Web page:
“Each death of a Texas mother is a tragedy, and the state’s inadequate maternal health policies also lead to other serious consequences that far outnumber maternal deaths. For example, many more Texas women experience very serious, often life-threatening complications during pregnancy, childbirth, and in the year following delivery. Major complications such as hemorrhage and eclampsia, among others, can have serious health consequences for mothers and their babies.
“Healthy pregnancies and moms’ postpartum health are also critical to the health and development of Texas babies. As the report notes, ‘[h]ealthier women are healthier mothers, and healthier mothers lead to healthier infants and families.’ Pregnancy complications can increase chances of preterm labor and premature births. Babies born too early or too small may have to stay in the hospital longer and may face long-term health issues, like developmental delays, asthma, or hearing loss. Maternal mortality and morbidity data are warning signs that we need stronger maternal health policies to support healthy Texas babies and kids.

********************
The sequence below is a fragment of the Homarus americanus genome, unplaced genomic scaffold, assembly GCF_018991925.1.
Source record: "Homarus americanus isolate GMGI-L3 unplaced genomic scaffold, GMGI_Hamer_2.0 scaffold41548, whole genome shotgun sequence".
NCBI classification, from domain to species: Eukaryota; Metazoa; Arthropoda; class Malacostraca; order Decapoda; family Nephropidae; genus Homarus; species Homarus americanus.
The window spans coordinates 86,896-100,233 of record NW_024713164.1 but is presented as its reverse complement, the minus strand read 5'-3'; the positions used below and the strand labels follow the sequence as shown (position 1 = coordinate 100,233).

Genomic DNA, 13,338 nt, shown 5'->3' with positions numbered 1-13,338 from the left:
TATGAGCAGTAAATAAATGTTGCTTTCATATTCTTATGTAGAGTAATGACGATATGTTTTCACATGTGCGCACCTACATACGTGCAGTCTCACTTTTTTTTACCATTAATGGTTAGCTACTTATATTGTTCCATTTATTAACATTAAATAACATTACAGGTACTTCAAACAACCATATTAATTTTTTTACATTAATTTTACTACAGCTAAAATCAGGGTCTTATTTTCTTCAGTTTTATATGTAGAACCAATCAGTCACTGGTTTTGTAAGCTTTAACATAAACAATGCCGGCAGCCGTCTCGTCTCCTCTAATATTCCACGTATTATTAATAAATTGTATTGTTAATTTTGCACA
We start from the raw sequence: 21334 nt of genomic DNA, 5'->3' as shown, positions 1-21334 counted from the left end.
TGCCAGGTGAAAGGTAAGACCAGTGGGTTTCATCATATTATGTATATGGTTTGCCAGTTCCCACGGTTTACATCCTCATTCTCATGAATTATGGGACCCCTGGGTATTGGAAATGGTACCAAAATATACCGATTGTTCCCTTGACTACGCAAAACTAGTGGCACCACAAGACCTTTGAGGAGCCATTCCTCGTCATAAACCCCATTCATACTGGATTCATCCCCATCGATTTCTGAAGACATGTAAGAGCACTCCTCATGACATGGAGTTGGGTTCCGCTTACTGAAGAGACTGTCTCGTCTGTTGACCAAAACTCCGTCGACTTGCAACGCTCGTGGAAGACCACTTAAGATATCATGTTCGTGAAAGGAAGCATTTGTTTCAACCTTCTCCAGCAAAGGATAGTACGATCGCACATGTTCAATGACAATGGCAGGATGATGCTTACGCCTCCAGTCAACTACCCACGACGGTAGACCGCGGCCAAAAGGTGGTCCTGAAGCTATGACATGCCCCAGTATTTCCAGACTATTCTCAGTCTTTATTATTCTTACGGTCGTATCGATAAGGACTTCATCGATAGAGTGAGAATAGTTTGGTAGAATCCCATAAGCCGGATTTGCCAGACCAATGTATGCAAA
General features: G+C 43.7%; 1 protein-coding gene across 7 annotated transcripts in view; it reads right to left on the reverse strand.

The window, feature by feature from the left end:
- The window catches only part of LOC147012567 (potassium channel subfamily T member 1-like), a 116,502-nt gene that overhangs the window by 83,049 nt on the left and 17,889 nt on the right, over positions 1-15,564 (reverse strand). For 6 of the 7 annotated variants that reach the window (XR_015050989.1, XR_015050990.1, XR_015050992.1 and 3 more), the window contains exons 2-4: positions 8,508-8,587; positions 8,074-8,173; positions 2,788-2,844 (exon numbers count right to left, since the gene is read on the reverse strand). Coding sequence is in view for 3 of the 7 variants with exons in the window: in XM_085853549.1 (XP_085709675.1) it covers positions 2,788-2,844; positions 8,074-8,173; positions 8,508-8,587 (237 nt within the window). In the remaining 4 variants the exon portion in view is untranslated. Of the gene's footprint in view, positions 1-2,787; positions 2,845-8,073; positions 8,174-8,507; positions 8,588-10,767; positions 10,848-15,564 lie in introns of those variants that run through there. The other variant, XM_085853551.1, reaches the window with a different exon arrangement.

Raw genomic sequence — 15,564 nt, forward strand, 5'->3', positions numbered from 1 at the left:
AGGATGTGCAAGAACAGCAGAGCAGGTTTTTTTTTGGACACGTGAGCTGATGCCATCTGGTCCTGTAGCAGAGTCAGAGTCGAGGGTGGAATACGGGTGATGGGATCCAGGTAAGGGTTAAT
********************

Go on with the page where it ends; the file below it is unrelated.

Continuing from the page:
“The report shows that Black moms face a much higher risk of maternal death or serious pregnancy-related complications compared to other Texas moms. Black Texans are more likely to be uninsured compared to White Texans. A growing body of research also points to the stress of institutional racism as a key explanation for worse birth outcomes for Black women in America. Additionally, low-income women of any race tend to face higher risk of maternal death or pregnancy complications. They are less likely to be insured, less likely to have a car and a flexible work schedule for reaching medical appointments, and more likely to face other challenges to healthy pregnancies.